Macho filmmaking, technical prodigies, photogenic pain: how the bear attack sequence in The Revenant epitomizes the entire movie

And the Oscar for the most detailed man-mauled-by-grizzly sequence goes to… The Revenant! Applause. Next, Ryan Gosling getting hit by a truck, a four minutes uninterrupted take of pure cinematic pleasure.

Oh, it was just a bad dream…

I have been thinking a lot about the acclaimed sequence at the beginning of The Revenant, the one in which DiCaprio as nineteenth century’s trapper Hugh Glass endures and miraculously survives a bear attack. For our hero it’s the incipit of a long and brutal journey through the wilderness in a story loosely based on real events. He’s alone and wounded, pushing his body to the limits, but driven by the inextinguishable fire of revenge: his nemesis another trapper who, contrary to the order received, abandoned him to die in the woods after killing Glass’ son before his eyes.

I see the bear assault sequence as the perfect synthesis of Iñárritu’s film: both are spectacular, virtuosistic, painstakingly filmed, ultimately redundant tales of human suffering. Or maybe just DiCaprio’s suffering.

I don’t want to argue about how verisimilar is to have a grizzly walking over you and not have your spine and skull cracked or on the odds or surviving two assaults by the same bear that could easily kill a man just knocking him once with its clawed paw. This is matter of suspension of disbelief, and I am willing to do that, like I accept with little effort the fact that Star Wars storm troopers can’t ever hit anybody with their laser guns even if they are supposedly trained to do that since they were born.

So I’ll join the choir and say yes, it’s the Most Realistic Bear Attack Scene Ever Filmed! It’s probably also the longest and most exhaustive. But that doesn’t automatically make it Great Cinema.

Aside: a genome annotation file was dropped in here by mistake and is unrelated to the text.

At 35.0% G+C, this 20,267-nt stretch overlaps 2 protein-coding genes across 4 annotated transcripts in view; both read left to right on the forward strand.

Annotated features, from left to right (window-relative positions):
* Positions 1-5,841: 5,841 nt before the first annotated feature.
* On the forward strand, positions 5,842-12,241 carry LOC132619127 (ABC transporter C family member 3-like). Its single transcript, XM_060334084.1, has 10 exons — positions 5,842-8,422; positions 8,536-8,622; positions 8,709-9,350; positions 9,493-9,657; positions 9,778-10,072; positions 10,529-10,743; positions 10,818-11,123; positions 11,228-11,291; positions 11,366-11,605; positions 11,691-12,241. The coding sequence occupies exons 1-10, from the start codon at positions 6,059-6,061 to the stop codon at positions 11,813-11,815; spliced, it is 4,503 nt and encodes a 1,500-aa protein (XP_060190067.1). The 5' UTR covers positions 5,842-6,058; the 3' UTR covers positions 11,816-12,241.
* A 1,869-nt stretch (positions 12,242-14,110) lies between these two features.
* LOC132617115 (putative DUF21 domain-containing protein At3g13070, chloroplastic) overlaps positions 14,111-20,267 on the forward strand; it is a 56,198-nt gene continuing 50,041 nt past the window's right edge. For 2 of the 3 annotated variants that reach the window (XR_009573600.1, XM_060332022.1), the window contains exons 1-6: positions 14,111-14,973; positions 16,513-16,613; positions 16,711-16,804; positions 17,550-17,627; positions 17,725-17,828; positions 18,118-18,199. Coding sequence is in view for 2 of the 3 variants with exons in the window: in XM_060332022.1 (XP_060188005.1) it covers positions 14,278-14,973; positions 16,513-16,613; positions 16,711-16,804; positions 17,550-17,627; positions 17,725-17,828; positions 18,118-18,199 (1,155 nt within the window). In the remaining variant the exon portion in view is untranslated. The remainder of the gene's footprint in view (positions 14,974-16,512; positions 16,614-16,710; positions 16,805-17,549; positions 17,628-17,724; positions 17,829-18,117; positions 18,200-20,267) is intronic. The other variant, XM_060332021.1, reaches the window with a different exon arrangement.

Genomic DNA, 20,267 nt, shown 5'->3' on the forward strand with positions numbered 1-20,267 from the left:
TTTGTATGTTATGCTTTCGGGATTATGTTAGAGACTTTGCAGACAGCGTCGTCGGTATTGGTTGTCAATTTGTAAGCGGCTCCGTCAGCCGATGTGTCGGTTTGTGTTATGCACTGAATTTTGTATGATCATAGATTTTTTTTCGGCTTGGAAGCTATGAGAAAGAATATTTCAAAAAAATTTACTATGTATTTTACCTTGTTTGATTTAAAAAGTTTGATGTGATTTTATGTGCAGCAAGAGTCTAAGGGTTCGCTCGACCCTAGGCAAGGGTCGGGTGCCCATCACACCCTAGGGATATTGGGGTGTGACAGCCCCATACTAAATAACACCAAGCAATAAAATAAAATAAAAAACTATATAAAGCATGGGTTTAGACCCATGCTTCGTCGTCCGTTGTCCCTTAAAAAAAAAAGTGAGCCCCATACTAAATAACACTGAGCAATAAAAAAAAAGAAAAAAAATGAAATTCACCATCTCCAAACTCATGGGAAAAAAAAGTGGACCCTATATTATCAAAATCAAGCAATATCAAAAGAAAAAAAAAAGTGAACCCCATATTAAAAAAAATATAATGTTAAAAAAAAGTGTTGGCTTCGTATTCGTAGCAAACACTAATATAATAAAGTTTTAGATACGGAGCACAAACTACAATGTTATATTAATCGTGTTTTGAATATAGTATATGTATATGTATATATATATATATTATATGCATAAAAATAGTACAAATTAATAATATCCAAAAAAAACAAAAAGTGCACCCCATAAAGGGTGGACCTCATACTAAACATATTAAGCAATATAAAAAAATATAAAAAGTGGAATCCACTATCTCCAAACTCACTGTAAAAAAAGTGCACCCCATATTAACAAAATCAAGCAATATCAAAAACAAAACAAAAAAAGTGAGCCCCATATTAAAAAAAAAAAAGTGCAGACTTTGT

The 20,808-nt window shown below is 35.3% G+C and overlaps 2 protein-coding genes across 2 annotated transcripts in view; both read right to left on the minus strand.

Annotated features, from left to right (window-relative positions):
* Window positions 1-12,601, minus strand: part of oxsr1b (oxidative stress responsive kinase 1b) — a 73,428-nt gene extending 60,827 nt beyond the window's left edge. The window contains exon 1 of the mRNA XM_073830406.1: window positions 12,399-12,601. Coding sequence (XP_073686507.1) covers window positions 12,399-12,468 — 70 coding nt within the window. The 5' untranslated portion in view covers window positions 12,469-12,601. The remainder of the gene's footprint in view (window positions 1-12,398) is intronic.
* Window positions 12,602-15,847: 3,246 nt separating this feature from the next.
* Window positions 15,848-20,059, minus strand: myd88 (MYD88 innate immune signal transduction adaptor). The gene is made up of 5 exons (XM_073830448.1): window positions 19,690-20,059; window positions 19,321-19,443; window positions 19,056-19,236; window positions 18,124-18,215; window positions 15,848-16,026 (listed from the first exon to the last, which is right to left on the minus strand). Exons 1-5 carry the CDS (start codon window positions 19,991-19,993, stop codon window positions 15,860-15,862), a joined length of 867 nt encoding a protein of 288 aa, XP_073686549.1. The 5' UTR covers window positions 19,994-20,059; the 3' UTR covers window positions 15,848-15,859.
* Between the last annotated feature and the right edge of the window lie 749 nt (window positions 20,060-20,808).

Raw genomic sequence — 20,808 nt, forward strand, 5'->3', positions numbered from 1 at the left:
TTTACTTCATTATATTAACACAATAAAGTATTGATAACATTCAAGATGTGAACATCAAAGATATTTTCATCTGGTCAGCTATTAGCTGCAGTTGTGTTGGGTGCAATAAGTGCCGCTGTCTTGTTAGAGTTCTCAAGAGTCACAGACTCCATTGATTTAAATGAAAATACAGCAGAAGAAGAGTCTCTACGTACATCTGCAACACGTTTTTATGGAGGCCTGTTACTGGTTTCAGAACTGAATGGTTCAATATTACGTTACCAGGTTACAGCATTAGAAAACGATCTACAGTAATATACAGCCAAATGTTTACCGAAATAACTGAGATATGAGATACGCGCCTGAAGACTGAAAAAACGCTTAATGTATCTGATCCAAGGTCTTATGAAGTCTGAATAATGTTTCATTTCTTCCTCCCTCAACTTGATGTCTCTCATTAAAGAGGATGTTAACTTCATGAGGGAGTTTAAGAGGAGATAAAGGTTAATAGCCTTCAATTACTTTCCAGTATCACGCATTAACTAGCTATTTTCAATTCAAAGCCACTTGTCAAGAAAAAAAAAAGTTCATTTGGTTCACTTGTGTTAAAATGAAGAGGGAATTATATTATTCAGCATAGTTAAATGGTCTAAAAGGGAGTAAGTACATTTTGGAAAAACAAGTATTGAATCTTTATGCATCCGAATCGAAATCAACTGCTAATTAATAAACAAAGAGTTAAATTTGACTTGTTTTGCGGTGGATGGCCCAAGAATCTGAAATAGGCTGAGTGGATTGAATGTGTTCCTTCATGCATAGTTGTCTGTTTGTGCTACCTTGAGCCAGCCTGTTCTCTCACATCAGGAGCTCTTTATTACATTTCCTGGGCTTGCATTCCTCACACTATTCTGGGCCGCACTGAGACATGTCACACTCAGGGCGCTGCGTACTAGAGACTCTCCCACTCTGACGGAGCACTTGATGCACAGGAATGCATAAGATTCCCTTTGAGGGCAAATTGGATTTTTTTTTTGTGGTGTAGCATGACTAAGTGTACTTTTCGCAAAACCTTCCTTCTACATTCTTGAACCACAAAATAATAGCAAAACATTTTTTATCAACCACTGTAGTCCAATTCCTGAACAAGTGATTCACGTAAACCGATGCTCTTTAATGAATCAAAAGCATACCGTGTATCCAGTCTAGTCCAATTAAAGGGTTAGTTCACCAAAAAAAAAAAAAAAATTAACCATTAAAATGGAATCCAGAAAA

It’s masterfully planned and shot and may be the best CGI achievement so far. But that doesn’t mean a five minutes sequence shot is the most effective aesthetic choice.

After being rightly showered in Oscars for Birdman one year ago, Alejandro Gonzales Iñárritu had the funds and means to show us a bear massacring a man and, oh boy, does he show it to us. In real time, every paw and grunt and scratch and drop of saliva. We’ve never seen anything like this before, and understandably so: the scene was technically challenging and physically very demanding for its actor. But not always long uninterrupted takes heavy with CGI are the best option only because they are the most difficult to execute. In the same way that shooting a three hours long movie in the wilderness, only with natural light and in extreme challenging conditions for cast and crew does not art make. A filming accomplishment, sure. A masterpiece, not necessarily.

Why am I not convinced? I can’t help but think that the mauling could have been more impressive and memorable if we didn’t witness it in its excruciating detail. Often in films less is more. Take Psycho‘s famous murder in the shower: the strict production code forbid Hitchcock from depicting explicit violence, but with montage and the right soundtrack he was able to create one of the most iconic, and frightening, moment in the history of cinema. Without ever showing the knife hitting the girl. Ellipsis, off camera action, sound effects and music can go a long way. There’s editing too, a very powerful cinematic tool that Iñárritu seems to think is only for the lazy or less gifted directors. And that old rule of leaving something to the imagination of the viewer.

Paradoxically, with all the due differences, Grizzly Man‘s bear attack left me a much more poignant memory than The Revenant‘s one. Werner Herzog’s brilliant documentary is about a urban bear lover and amateur documentarist who ends up being killed by one of those wild animals he so much admired. Obviously, being real life events, we don’t get to see the assault at all. The director only shows us the reaction of the victim’s friend in listening, with earplugs, to the real sounds of the killing, recorded by the man’s camera recovered on the scene of the massacre. It is more than enough. That missing footage haunts all the film.

As Stephen King noted, when we imagine the monster behind the door, there is no limit to the horror our mind can conceive; but when they show it to us, even with all the effort and craftsmanship and creativity, it’s almost a relief: it’s not as bad as it could have been. And sometimes, watching carefully, we can also see the zipper on the monster’s back.

What I want to say is that showing every bit of violence and pain in detail doesn’t represent a bold, uncompromising directing choice as much as an unimaginative one. That applies not only to the attack sequence but to everything that happens to Glass right after that, until the very end: just because you can show it all, and in lustrous cinematography, it doesn’t mean you have to.